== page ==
Behold the C7. It is radical in every aspect of its styling, yet its technology and underpinnings represent the latest evolution in the Corvette's design. Some naysayers have called it anything from a Ferrari to a GTR and Viper knock-off with a Camaro rear end. To be fair, the 2014 Corvette Stingray's front-end is no more a Viper knock-off than the Viper is a knock-off of the C6. While it is hard to deny the similarity to the Corvette's new rear end and the fifth-gen Camaro, or to the Ferrari 599's overall shape, is that a bad thing? It would stand to reason that there would be some continuity in style within the same brand, and if you are going to imitate the style of anything-why not a Ferrari?
"Stingray is one of the hallowed names in automotive history," said Ed Welburn, GM vice president of global design. "We knew we couldn't use the Stingray name unless the new car truly lived up to the legacy. The result is a new Corvette Stingray that breaks from tradition, while remaining instantly recognizable as a Corvette the world over."
I couldn't agree more. Not a fan? Give it a few years. I myself wasn't a huge fan of the C6 when it first came out, but a few years later I was in love. However, the one thing that is undeniable about the new Corvette, it is packed with the latest cutting-edge technology and has some huge advantages over the C6. Starting with the interior, premium materials such as carbon fiber, aluminum and hand wrapped leather will envelope the driver. The steering wheel is only 14.1-inches in diameter, and is designed to deliver a more direct feel to inputs (along with the electric steering assist). The seats were also a major focal point and a major step forward, giving two options: one for the typical owner and another for the enthusiast, each being more supportive while using a magnesium frame to cut weight with Napa leather and 8-inch configurable driver/infotainment screens. The technology doesn't stop there; a five-position Drive Mode Selector customizes 12 vehicle attributes to fit the driver's liking (including the gauge cluster configuration, active exhaust system, electronic throttle control, Active Fuel Management, Magnetic Ride Control, Launch Control, Active Handling, and Performance Traction Management).
A brand-new 7-speed manual transmission is built for spirited driving, using Active Rev Matching to anticipate gear selections and match engine speed. [A six-speed paddle-shift automatic will also be available.] Speaking of engines, the 6.2L LT1 engine is a huge leap forward in design, which is amazingly efficient, and I have a feeling it will definitely surpass the current 450 horsepower and 450 lb-ft of torque estimate during validation testing. Its matching exhaust system boasts a 13-percent airflow improvement, meanwhile a new dual-mode exhaust improves by 37-perecent, in part due to an increase from 2.5 to 2.75-inches in tube diameter.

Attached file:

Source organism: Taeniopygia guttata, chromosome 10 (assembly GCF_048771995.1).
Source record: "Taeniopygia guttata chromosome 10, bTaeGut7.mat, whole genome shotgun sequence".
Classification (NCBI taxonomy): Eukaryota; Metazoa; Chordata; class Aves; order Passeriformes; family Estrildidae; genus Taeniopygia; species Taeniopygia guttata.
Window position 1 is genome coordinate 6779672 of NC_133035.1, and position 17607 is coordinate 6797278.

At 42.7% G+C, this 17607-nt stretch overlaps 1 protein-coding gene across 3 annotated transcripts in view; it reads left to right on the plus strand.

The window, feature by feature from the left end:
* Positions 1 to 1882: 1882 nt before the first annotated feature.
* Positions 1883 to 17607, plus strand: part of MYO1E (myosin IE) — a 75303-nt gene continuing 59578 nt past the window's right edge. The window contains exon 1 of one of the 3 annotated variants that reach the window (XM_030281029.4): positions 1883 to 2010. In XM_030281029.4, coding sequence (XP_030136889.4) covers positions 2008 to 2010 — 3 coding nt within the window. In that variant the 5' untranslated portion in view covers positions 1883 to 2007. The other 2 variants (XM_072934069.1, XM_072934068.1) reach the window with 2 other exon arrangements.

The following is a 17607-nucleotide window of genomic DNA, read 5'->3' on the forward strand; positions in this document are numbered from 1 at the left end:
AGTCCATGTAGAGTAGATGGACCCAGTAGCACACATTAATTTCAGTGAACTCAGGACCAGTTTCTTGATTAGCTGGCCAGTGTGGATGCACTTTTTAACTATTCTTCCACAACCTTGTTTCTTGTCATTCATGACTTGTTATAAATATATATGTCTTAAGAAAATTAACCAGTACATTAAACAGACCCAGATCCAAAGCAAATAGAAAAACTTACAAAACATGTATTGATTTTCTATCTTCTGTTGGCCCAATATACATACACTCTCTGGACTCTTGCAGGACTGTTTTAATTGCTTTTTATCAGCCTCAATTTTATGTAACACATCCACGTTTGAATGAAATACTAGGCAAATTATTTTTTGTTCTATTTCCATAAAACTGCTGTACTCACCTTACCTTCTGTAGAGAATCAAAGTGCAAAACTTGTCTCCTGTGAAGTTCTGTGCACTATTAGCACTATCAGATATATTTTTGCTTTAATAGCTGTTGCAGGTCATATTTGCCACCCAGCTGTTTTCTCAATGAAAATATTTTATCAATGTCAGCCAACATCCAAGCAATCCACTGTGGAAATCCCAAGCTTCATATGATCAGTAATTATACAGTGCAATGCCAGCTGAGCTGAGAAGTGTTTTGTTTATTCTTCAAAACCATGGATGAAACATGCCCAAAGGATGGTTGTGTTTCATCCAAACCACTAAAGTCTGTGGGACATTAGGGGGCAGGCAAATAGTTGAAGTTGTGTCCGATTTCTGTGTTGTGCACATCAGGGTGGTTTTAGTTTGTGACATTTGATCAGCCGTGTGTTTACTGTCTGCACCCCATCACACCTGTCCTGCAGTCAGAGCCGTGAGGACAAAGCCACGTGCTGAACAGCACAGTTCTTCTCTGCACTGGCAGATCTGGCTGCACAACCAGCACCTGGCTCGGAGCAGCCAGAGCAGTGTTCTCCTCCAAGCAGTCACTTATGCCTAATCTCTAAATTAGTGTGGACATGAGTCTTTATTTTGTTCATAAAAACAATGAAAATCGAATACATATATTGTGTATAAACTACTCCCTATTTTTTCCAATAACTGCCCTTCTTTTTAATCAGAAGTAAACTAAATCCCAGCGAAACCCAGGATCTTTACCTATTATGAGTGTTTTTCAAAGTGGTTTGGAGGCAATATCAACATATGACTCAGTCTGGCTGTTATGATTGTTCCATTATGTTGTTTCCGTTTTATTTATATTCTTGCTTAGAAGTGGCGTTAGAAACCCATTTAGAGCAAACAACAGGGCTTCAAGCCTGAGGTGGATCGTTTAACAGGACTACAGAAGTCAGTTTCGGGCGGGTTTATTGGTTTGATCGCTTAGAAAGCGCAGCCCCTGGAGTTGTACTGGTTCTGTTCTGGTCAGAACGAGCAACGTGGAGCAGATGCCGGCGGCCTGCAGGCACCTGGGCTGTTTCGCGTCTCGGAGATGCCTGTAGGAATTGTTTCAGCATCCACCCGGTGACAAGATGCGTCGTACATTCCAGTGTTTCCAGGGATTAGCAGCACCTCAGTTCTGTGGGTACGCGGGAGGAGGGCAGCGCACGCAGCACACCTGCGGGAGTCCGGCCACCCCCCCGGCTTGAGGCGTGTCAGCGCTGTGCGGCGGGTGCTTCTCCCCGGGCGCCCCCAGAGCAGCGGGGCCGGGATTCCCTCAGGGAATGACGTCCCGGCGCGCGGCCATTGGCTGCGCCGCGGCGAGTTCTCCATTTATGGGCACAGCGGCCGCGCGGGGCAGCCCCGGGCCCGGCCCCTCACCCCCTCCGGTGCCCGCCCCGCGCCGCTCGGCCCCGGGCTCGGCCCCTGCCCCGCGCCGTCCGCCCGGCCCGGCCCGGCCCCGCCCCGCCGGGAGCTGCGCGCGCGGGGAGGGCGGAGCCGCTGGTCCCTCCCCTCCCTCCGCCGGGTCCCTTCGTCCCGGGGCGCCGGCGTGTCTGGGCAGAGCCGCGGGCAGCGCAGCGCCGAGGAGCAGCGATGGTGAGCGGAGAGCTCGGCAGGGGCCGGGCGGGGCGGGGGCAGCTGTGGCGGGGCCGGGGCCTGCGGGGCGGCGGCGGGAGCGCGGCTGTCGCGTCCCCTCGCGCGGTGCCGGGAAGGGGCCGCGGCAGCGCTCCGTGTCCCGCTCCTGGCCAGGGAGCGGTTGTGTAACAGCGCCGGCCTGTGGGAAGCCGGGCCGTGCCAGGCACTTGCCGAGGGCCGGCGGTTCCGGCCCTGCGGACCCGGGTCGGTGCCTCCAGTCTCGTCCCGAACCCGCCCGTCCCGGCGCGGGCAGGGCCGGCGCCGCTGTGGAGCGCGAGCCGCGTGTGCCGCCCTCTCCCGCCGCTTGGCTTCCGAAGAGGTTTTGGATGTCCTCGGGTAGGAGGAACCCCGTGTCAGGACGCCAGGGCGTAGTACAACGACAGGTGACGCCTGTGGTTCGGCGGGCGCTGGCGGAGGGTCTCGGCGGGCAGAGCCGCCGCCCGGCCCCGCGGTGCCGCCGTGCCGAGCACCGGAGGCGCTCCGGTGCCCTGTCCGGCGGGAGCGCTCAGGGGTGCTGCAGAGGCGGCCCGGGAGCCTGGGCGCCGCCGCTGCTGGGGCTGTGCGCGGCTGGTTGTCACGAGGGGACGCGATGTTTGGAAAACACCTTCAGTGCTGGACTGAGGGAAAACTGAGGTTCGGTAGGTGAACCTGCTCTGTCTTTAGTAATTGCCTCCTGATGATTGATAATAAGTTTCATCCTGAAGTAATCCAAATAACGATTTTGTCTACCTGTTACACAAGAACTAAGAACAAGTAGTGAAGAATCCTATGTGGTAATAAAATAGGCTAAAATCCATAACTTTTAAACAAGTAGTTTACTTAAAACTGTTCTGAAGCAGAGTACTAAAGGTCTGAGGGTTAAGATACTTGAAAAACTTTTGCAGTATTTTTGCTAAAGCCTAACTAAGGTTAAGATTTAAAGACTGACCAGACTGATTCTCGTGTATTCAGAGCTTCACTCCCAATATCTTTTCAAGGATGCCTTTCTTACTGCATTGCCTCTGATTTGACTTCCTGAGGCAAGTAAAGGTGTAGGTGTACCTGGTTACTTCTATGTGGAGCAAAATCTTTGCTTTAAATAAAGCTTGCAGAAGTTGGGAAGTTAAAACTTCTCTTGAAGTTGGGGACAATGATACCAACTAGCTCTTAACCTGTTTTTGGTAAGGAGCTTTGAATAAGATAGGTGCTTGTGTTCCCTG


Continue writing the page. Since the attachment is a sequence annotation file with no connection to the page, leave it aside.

The real story, though, is the chassis. Remember the C6 Z06 and ZR1 used an aluminum frame? Well, guess what-so will all C7s. The difference-a huge upgrade to the Bowling Green, Kentucky plant will allow them to make the frame in-house. From the base C6 frame, GM says the C7 is 57-percent stiffer and 99-pounds lighter. Just like the Z06 and ZR1, carbon fiber and other exotic materials are used aplenty to keep weight down. The hood and removable roof panel is carbon fiber. The fenders, doors, and quarter panels are composite. And the underbody panels are made of carbon-nano composite. Factor in the all aluminum pushrod engine and transaxle setup, and this adds up to a 50/50 weight distribution.
Meanwhile, thousands of hours in the wind tunnel have helped sculpt the low-drag shape that also promotes high-speed stability. A Z51 Performance Package will be available, which ups the ante on the aero front and adds a number of coolers to make it more track-ready for the brakes, transmission, and differential. The Z51 package also adds an electronic limited slip differential and dry sump oiling.
Surprising to some, the C7 will still utilize a short/long arm suspension design with a transverse-mounted composite spring. However, great strides have been made to stiffen the steering and add overall rigidity that will allow over 1G of in cornering grip. Wheel sizes will still be 18x8.5 front and 19x10 rear for the base Corvette, while the Z51 will have 19x8.5 and 20x10-inch wheels. Brembo brakes will be standard, using 4-piston fixed calipers.
"We believe the Corvette represents the future of modern performance cars because it delivers more power, more driving excitement and better fuel efficiency," said Tadge Juechter, Corvette chief engineer. "The result is better performance by every measure. The 2014 Corvette delivers the fastest acceleration, the most cornering grip, the most track capability, the best braking performance and what we expect to be the best fuel economy ever for a standard Corvette."
||2-door hatchback coupe with removable roof panel, composite and carbon-fiber body panels, hydroformed aluminum frame with aluminum and magnesium structural and chassis components
||LT1 6.2L V-8, 376cid, overhead valve, two valves per cylinder, direct injection, 11.5:1 compression, aluminum block and heads
||450 horsepower, 450 lb-ft of torque (estimated)
||Tremec TR6070 7-speed manual, 6L80E 6-speed automatic
||short/long arm (SLA) double wishbone, cast aluminum upper and lower control arms, transverse-mounted composite spring, monotube shock absorber, Magnetic Selective Ride Control (available with Z51)
||front and rear power-assisted discs with four-piston fixed front and rear calipers, 12.6-inch front (13.6-inch slotted with Z51) and 13.3-inch rear rotors
||18x8.5 front and 19x10 rear (Stingray), 19x8.5 front and 20x10 rear (Z51)
||Michelin Pilot Super Sport run-flat 245/40/18 and 285/35/19 (Stingray), 245/35/19 and 285/30/20 (Z51)
||106.7-inch wheelbase; 177-inches in length, 73.9 in width, and 48.6 in height